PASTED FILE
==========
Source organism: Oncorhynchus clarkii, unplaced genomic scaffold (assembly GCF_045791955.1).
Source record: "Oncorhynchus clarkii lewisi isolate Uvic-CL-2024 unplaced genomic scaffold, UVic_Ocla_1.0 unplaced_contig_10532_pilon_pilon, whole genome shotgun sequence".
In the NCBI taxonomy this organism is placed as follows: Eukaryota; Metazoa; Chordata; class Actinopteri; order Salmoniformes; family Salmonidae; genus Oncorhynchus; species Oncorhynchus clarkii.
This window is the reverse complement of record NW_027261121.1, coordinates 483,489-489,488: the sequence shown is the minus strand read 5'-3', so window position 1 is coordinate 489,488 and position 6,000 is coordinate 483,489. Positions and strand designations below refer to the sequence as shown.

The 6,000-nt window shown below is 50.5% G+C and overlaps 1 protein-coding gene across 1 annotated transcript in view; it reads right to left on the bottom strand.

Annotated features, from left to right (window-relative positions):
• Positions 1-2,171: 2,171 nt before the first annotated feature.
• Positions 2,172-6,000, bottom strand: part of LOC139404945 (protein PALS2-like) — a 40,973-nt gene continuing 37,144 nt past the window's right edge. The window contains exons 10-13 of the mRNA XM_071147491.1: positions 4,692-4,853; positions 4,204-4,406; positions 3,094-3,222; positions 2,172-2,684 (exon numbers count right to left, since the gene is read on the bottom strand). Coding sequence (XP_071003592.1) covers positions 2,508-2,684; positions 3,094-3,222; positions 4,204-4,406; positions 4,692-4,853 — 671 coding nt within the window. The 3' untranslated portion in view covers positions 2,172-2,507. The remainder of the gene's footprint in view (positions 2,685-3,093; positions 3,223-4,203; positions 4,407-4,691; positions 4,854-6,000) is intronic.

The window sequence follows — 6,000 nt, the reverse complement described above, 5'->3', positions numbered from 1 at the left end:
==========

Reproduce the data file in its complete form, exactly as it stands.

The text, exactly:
Source organism: Oncorhynchus clarkii, unplaced genomic scaffold (assembly GCF_045791955.1).
Source record: "Oncorhynchus clarkii lewisi isolate Uvic-CL-2024 unplaced genomic scaffold, UVic_Ocla_1.0 unplaced_contig_10532_pilon_pilon, whole genome shotgun sequence".
In the NCBI taxonomy this organism is placed as follows: Eukaryota; Metazoa; Chordata; class Actinopteri; order Salmoniformes; family Salmonidae; genus Oncorhynchus; species Oncorhynchus clarkii.
This window is the reverse complement of record NW_027261121.1, coordinates 483,489-489,488: the sequence shown is the minus strand read 5'-3', so window position 1 is coordinate 489,488 and position 6,000 is coordinate 483,489. Positions and strand designations below refer to the sequence as shown.

The 6,000-nt window shown below is 50.5% G+C and overlaps 1 protein-coding gene across 1 annotated transcript in view; it reads right to left on the bottom strand.

Annotated features, from left to right (window-relative positions):
• Positions 1-2,171: 2,171 nt before the first annotated feature.
• Positions 2,172-6,000, bottom strand: part of LOC139404945 (protein PALS2-like) — a 40,973-nt gene continuing 37,144 nt past the window's right edge. The window contains exons 10-13 of the mRNA XM_071147491.1: positions 4,692-4,853; positions 4,204-4,406; positions 3,094-3,222; positions 2,172-2,684 (exon numbers count right to left, since the gene is read on the bottom strand). Coding sequence (XP_071003592.1) covers positions 2,508-2,684; positions 3,094-3,222; positions 4,204-4,406; positions 4,692-4,853 — 671 coding nt within the window. The 3' untranslated portion in view covers positions 2,172-2,507. The remainder of the gene's footprint in view (positions 2,685-3,093; positions 3,223-4,203; positions 4,407-4,691; positions 4,854-6,000) is intronic.

The window sequence follows — 6,000 nt, the reverse complement described above, 5'->3', positions numbered from 1 at the left end: